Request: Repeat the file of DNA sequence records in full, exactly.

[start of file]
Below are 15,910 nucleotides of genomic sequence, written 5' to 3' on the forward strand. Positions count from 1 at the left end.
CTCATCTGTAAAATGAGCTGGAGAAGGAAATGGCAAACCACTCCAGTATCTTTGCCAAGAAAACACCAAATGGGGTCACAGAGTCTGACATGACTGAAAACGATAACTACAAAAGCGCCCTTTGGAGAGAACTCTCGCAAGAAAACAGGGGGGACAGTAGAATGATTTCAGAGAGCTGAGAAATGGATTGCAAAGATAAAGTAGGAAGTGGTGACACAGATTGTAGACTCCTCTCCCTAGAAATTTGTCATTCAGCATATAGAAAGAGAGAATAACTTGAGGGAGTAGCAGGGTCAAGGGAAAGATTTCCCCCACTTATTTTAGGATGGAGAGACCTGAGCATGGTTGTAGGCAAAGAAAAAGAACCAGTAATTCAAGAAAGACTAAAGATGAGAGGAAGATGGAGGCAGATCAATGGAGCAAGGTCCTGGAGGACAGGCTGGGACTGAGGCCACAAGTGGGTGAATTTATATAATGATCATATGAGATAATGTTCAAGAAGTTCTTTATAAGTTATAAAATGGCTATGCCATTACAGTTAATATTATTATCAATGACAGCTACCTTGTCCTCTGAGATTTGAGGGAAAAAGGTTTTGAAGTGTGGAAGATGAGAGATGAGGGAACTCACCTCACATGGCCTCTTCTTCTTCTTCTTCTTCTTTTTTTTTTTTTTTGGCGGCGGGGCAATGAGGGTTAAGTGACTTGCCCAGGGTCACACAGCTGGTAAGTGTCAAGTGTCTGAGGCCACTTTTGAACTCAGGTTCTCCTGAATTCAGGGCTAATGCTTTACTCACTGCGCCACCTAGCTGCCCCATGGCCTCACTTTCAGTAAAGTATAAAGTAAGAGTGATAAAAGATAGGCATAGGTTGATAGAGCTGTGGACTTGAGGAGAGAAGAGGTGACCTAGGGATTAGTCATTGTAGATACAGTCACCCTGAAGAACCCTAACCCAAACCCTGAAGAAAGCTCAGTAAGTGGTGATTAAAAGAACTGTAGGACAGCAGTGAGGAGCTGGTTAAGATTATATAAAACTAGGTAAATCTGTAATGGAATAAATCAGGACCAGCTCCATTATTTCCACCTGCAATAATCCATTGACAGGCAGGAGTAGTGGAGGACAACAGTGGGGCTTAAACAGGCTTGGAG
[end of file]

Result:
Below are 15,910 nucleotides of genomic sequence, written 5' to 3' on the forward strand. Positions count from 1 at the left end.
CTCATCTGTAAAATGAGCTGGAGAAGGAAATGGCAAACCACTCCAGTATCTTTGCCAAGAAAACACCAAATGGGGTCACAGAGTCTGACATGACTGAAAACGATAACTACAAAAGCGCCCTTTGGAGAGAACTCTCGCAAGAAAACAGGGGGGACAGTAGAATGATTTCAGAGAGCTGAGAAATGGATTGCAAAGATAAAGTAGGAAGTGGTGACACAGATTGTAGACTCCTCTCCCTAGAAATTTGTCATTCAGCATATAGAAAGAGAGAATAACTTGAGGGAGTAGCAGGGTCAAGGGAAAGATTTCCCCCACTTATTTTAGGATGGAGAGACCTGAGCATGGTTGTAGGCAAAGAAAAAGAACCAGTAATTCAAGAAAGACTAAAGATGAGAGGAAGATGGAGGCAGATCAATGGAGCAAGGTCCTGGAGGACAGGCTGGGACTGAGGCCACAAGTGGGTGAATTTATATAATGATCATATGAGATAATGTTCAAGAAGTTCTTTATAAGTTATAAAATGGCTATGCCATTACAGTTAATATTATTATCAATGACAGCTACCTTGTCCTCTGAGATTTGAGGGAAAAAGGTTTTGAAGTGTGGAAGATGAGAGATGAGGGAACTCACCTCACATGGCCTCTTCTTCTTCTTCTTCTTCTTTTTTTTTTTTTTTGGCGGCGGGGCAATGAGGGTTAAGTGACTTGCCCAGGGTCACACAGCTGGTAAGTGTCAAGTGTCTGAGGCCACTTTTGAACTCAGGTTCTCCTGAATTCAGGGCTAATGCTTTACTCACTGCGCCACCTAGCTGCCCCATGGCCTCACTTTCAGTAAAGTATAAAGTAAGAGTGATAAAAGATAGGCATAGGTTGATAGAGCTGTGGACTTGAGGAGAGAAGAGGTGACCTAGGGATTAGTCATTGTAGATACAGTCACCCTGAAGAACCCTAACCCAAACCCTGAAGAAAGCTCAGTAAGTGGTGATTAAAAGAACTGTAGGACAGCAGTGAGGAGCTGGTTAAGATTATATAAAACTAGGTAAATCTGTAATGGAATAAATCAGGACCAGCTCCATTATTTCCACCTGCAATAATCCATTGACAGGCAGGAGTAGTGGAGGACAACAGTGGGGCTTAAACAGGCTTGGAG